Irving v. Lipstadt
Holocaust Denial on Trial, Appeal Judgment: Electronic Edition, by Lord Justice PillTable of Contents
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The approach of this Court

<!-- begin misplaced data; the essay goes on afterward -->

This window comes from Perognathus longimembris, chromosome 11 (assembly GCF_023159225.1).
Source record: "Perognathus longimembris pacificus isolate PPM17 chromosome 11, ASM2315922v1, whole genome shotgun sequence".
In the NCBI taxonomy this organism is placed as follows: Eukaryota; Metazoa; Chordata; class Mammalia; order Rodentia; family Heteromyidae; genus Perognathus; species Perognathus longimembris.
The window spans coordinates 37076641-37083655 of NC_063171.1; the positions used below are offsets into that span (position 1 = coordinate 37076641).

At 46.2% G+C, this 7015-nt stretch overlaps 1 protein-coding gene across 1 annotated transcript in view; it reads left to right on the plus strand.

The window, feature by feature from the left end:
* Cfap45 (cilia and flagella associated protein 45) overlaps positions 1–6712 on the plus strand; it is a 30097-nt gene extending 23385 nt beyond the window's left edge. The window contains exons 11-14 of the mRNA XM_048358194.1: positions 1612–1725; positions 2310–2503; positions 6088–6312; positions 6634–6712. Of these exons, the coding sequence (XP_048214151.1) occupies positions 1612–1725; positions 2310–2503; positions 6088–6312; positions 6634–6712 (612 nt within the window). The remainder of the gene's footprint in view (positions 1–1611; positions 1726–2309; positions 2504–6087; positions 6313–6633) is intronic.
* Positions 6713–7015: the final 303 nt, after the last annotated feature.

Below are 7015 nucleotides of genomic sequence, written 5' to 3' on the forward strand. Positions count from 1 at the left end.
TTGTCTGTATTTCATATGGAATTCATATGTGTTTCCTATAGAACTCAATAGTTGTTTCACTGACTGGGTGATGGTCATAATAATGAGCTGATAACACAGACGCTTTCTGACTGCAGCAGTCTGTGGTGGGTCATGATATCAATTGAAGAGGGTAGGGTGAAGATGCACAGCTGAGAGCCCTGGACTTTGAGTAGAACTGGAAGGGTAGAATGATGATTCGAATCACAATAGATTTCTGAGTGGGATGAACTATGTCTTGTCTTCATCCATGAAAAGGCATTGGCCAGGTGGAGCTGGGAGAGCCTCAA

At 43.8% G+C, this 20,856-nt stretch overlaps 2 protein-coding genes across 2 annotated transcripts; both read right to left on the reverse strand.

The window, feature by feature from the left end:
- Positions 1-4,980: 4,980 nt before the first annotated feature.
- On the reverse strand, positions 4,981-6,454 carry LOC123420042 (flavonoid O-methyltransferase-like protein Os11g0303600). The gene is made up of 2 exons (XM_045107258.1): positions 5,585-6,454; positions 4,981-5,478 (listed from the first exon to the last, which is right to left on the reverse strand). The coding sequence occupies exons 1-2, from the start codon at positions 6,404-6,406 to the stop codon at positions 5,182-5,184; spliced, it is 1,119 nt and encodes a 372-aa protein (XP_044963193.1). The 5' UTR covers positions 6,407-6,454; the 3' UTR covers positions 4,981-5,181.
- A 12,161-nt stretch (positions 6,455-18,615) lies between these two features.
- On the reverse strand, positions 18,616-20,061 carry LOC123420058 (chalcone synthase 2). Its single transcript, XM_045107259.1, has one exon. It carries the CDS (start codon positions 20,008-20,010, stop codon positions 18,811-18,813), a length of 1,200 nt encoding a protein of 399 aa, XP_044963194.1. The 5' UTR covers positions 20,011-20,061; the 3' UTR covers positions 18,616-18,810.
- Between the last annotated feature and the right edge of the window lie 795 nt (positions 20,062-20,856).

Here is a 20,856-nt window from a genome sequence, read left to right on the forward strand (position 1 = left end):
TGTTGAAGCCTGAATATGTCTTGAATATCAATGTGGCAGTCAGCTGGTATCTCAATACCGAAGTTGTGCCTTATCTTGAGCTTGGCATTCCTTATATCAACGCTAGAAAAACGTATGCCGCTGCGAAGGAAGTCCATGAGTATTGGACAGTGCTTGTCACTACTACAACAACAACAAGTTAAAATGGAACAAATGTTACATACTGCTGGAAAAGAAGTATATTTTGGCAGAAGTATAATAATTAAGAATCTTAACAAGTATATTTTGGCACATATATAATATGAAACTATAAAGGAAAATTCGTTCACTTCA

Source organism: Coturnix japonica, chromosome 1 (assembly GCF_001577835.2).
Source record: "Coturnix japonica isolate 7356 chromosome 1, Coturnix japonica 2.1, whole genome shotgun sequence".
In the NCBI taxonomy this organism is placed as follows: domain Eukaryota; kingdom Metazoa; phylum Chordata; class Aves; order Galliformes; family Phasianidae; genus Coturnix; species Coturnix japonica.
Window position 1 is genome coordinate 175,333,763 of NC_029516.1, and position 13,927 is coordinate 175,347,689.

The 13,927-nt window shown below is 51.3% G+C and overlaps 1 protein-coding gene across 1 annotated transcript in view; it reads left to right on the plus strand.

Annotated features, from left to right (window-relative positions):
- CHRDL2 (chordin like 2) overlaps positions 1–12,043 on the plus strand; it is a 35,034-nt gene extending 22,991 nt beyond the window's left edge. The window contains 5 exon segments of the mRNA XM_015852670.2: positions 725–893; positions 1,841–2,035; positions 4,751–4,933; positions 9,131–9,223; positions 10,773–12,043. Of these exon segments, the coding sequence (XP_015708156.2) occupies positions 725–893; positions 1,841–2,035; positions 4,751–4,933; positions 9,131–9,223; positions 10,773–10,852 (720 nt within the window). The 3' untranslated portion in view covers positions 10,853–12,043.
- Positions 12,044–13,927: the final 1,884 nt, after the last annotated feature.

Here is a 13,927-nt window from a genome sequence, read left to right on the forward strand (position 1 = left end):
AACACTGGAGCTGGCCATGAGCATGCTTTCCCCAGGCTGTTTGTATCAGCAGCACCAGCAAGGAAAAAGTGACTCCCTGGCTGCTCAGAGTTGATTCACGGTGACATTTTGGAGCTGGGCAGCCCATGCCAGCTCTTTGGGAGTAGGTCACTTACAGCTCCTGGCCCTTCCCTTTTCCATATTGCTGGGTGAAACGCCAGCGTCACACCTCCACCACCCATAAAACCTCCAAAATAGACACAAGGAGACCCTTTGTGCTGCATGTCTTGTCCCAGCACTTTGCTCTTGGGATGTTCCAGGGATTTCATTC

21. We consider the approach which this Court should take to the judge's consideration of the evidence, his conclusions and verdict. By reference to the statement of Baggallay JA in The Glannibanta, already cited, Mr Davies invites the Court to weigh the conflicting evidence for itself and draw its own inferences and conclusions. We accept that there are some issues which turn upon the construction of documents where this Court is in as good, or almost as good, a position to assess the evidence as was the trial judge. We say almost as good because the comments of witnesses upon the documents and witnesses' assessment of the context in which the documents came into existence deserve weight. On the issues as a whole, the judge's assessment of the credibility and reliability of the historians was in our judgment a significant factor in the case. In the end, the judge had to consider whether the applicant was a reputable historian. In reaching his conclusion, he would inevitably have to assess the approach of the applicant to the source material he had considered and the approach of Professor Evans, the main protagonist for the respondents. The fact that each of the parties subjected the historian on the other side to detailed and lengthy cross-examination illustrates the importance of this aspect of the trial. It may have been more a question of reliability in terms of historiography than of credibility but, in deciding whether the respondents' allegations are justified, the judge who heard the oral evidence and the manner in which it was given was in a good position to assess it. Having said that, this Court can be expected to scrutinise carefully the reasoning of the judge and submissions made as to the source material on which it is based.